During the raw material blending process, active compounds can be added to edible films and coating solutions. These include antioxidants, antimicrobial agents, flavoring, pigments and nutrients. In such cases, the functional groups from the edible material would be bonded to the additives within the polymeric matrix. For example, nisin added to alginate edible films showed antimicrobial activity against Staphylococcus when applied to beef. Pigment additives carried by edible materials could improve the appearance of selected products during storage. Mei et al.  demonstrated that edible films made with a mixture of xanthan gum, calcium lactate and α-tocopherol can decrease the white discoloration, but increase the orange color of baby carrots during 3 weeks of storage. Also, the study showed that the edible film helped maintained the β-carotene content, and increased the nutrition value of vitamin E and calcium in the carrots [13,14]. An edible coating can be made to act as a part of a food because it is in direct contact with the product and can be consumed. As a result, if used as a carrier for drugs or other medications the dosage and the usage would be subjected to regulations.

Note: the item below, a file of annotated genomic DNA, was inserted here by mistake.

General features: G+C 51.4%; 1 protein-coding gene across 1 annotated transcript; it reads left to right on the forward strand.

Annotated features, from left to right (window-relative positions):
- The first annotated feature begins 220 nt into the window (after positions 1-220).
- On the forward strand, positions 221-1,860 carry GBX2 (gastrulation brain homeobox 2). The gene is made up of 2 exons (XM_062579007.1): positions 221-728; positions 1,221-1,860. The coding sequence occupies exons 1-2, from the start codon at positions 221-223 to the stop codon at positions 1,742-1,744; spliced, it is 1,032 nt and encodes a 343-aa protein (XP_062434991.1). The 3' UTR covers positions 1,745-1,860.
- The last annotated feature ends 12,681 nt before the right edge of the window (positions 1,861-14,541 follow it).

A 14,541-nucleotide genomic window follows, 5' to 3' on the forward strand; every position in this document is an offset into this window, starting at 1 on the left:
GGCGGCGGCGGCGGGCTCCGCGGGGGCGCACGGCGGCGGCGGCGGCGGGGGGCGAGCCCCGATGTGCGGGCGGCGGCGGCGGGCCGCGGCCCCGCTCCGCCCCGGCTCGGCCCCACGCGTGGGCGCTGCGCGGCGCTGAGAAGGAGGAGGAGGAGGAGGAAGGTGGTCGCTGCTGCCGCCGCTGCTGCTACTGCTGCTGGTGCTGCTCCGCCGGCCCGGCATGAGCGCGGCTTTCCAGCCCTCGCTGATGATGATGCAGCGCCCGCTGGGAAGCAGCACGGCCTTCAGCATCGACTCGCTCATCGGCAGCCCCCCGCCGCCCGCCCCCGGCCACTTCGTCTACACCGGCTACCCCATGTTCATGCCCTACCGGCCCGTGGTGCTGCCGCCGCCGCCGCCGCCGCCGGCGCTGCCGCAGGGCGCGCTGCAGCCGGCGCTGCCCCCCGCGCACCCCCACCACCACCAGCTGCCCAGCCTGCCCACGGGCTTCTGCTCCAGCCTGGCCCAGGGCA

The ability of edible coating to improve the mechanical properties of some fragile products has been previously discussed. For example, chitosan coating on strawberries decreased mechanical damage during storage, processing and transportation of the fruit in a study reported by . However, protein and carbohydrate-based edible materials have less tensile strength because of their strong cohesive energy density. Because of this, they tend to form brittle films without the addition of plasticizers. However, this property could be used to provide a hard shell-like protective to the outer layer to certain products. Examples of plasticizers that could be used in these films include glycerol, mannitol and sorbitol. Edible coating may also enhance the appearance and flavor of a product. The wax on fruits (e.g. lemons, oranges, apples) polishes the surface and makes the product appear glossy. It also acts as a moisture barrier that reduces wilting of the product [13,14].